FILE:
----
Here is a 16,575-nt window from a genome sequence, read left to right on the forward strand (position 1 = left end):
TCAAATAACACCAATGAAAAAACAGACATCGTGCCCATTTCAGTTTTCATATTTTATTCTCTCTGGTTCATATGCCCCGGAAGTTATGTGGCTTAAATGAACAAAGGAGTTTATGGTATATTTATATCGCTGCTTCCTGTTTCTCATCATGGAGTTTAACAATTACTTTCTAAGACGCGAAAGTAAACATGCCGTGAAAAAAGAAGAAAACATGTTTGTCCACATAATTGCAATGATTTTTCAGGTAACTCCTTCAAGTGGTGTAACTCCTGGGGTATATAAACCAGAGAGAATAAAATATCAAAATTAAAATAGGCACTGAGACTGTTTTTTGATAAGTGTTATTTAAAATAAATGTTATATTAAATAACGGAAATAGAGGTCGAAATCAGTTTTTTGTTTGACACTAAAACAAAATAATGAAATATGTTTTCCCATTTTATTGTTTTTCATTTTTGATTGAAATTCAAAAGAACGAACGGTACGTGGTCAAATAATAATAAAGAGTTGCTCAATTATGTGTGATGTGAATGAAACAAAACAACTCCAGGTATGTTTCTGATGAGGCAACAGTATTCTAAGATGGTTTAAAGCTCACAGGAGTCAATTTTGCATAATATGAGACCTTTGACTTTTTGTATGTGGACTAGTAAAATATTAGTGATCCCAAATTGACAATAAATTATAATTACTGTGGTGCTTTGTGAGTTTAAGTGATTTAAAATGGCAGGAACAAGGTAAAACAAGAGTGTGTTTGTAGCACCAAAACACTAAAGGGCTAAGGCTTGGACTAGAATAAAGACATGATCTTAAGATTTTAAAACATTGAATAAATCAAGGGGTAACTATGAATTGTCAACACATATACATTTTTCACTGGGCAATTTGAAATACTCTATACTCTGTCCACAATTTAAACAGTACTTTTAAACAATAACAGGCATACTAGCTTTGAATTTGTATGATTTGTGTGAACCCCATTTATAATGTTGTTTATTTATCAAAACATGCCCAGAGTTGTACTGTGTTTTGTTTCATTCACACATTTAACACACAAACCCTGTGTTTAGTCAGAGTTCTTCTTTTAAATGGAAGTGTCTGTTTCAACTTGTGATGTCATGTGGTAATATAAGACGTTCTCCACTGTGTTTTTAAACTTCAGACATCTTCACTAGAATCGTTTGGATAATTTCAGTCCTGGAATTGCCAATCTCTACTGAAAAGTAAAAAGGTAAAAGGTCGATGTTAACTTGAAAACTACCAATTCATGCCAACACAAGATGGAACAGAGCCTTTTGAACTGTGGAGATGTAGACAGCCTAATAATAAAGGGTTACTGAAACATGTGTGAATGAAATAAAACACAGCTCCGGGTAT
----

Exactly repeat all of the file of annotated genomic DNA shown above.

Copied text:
Here is a 16,575-nt window from a genome sequence, read left to right on the forward strand (position 1 = left end):
TCAAATAACACCAATGAAAAAACAGACATCGTGCCCATTTCAGTTTTCATATTTTATTCTCTCTGGTTCATATGCCCCGGAAGTTATGTGGCTTAAATGAACAAAGGAGTTTATGGTATATTTATATCGCTGCTTCCTGTTTCTCATCATGGAGTTTAACAATTACTTTCTAAGACGCGAAAGTAAACATGCCGTGAAAAAAGAAGAAAACATGTTTGTCCACATAATTGCAATGATTTTTCAGGTAACTCCTTCAAGTGGTGTAACTCCTGGGGTATATAAACCAGAGAGAATAAAATATCAAAATTAAAATAGGCACTGAGACTGTTTTTTGATAAGTGTTATTTAAAATAAATGTTATATTAAATAACGGAAATAGAGGTCGAAATCAGTTTTTTGTTTGACACTAAAACAAAATAATGAAATATGTTTTCCCATTTTATTGTTTTTCATTTTTGATTGAAATTCAAAAGAACGAACGGTACGTGGTCAAATAATAATAAAGAGTTGCTCAATTATGTGTGATGTGAATGAAACAAAACAACTCCAGGTATGTTTCTGATGAGGCAACAGTATTCTAAGATGGTTTAAAGCTCACAGGAGTCAATTTTGCATAATATGAGACCTTTGACTTTTTGTATGTGGACTAGTAAAATATTAGTGATCCCAAATTGACAATAAATTATAATTACTGTGGTGCTTTGTGAGTTTAAGTGATTTAAAATGGCAGGAACAAGGTAAAACAAGAGTGTGTTTGTAGCACCAAAACACTAAAGGGCTAAGGCTTGGACTAGAATAAAGACATGATCTTAAGATTTTAAAACATTGAATAAATCAAGGGGTAACTATGAATTGTCAACACATATACATTTTTCACTGGGCAATTTGAAATACTCTATACTCTGTCCACAATTTAAACAGTACTTTTAAACAATAACAGGCATACTAGCTTTGAATTTGTATGATTTGTGTGAACCCCATTTATAATGTTGTTTATTTATCAAAACATGCCCAGAGTTGTACTGTGTTTTGTTTCATTCACACATTTAACACACAAACCCTGTGTTTAGTCAGAGTTCTTCTTTTAAATGGAAGTGTCTGTTTCAACTTGTGATGTCATGTGGTAATATAAGACGTTCTCCACTGTGTTTTTAAACTTCAGACATCTTCACTAGAATCGTTTGGATAATTTCAGTCCTGGAATTGCCAATCTCTACTGAAAAGTAAAAAGGTAAAAGGTCGATGTTAACTTGAAAACTACCAATTCATGCCAACACAAGATGGAACAGAGCCTTTTGAACTGTGGAGATGTAGACAGCCTAATAATAAAGGGTTACTGAAACATGTGTGAATGAAATAAAACACAGCTCCGGGTAT